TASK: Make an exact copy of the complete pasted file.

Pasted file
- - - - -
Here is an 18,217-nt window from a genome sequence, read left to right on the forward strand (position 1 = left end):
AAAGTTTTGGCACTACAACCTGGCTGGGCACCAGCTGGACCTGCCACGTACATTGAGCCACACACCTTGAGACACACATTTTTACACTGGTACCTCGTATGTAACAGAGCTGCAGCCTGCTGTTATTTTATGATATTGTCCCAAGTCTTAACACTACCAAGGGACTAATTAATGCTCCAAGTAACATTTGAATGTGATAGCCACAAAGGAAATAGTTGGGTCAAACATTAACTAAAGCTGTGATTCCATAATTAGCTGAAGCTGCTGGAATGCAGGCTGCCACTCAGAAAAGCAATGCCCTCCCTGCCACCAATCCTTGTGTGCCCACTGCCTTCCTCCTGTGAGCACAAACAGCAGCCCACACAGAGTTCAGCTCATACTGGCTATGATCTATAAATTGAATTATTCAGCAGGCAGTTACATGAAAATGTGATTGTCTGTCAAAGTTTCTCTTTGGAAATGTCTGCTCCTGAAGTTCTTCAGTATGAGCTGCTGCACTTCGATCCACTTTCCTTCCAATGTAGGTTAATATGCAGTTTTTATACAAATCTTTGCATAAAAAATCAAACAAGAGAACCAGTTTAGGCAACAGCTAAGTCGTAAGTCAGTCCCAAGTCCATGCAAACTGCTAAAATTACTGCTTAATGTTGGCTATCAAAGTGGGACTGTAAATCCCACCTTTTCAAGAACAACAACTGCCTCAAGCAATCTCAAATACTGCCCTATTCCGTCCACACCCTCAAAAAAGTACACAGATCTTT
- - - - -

Here is an 18,217-nt window from a genome sequence, read left to right on the forward strand (position 1 = left end):
AAAGTTTTGGCACTACAACCTGGCTGGGCACCAGCTGGACCTGCCACGTACATTGAGCCACACACCTTGAGACACACATTTTTACACTGGTACCTCGTATGTAACAGAGCTGCAGCCTGCTGTTATTTTATGATATTGTCCCAAGTCTTAACACTACCAAGGGACTAATTAATGCTCCAAGTAACATTTGAATGTGATAGCCACAAAGGAAATAGTTGGGTCAAACATTAACTAAAGCTGTGATTCCATAATTAGCTGAAGCTGCTGGAATGCAGGCTGCCACTCAGAAAAGCAATGCCCTCCCTGCCACCAATCCTTGTGTGCCCACTGCCTTCCTCCTGTGAGCACAAACAGCAGCCCACACAGAGTTCAGCTCATACTGGCTATGATCTATAAATTGAATTATTCAGCAGGCAGTTACATGAAAATGTGATTGTCTGTCAAAGTTTCTCTTTGGAAATGTCTGCTCCTGAAGTTCTTCAGTATGAGCTGCTGCACTTCGATCCACTTTCCTTCCAATGTAGGTTAATATGCAGTTTTTATACAAATCTTTGCATAAAAAATCAAACAAGAGAACCAGTTTAGGCAACAGCTAAGTCGTAAGTCAGTCCCAAGTCCATGCAAACTGCTAAAATTACTGCTTAATGTTGGCTATCAAAGTGGGACTGTAAATCCCACCTTTTCAAGAACAACAACTGCCTCAAGCAATCTCAAATACTGCCCTATTCCGTCCACACCCTCAAAAAAGTACACAGATCTTT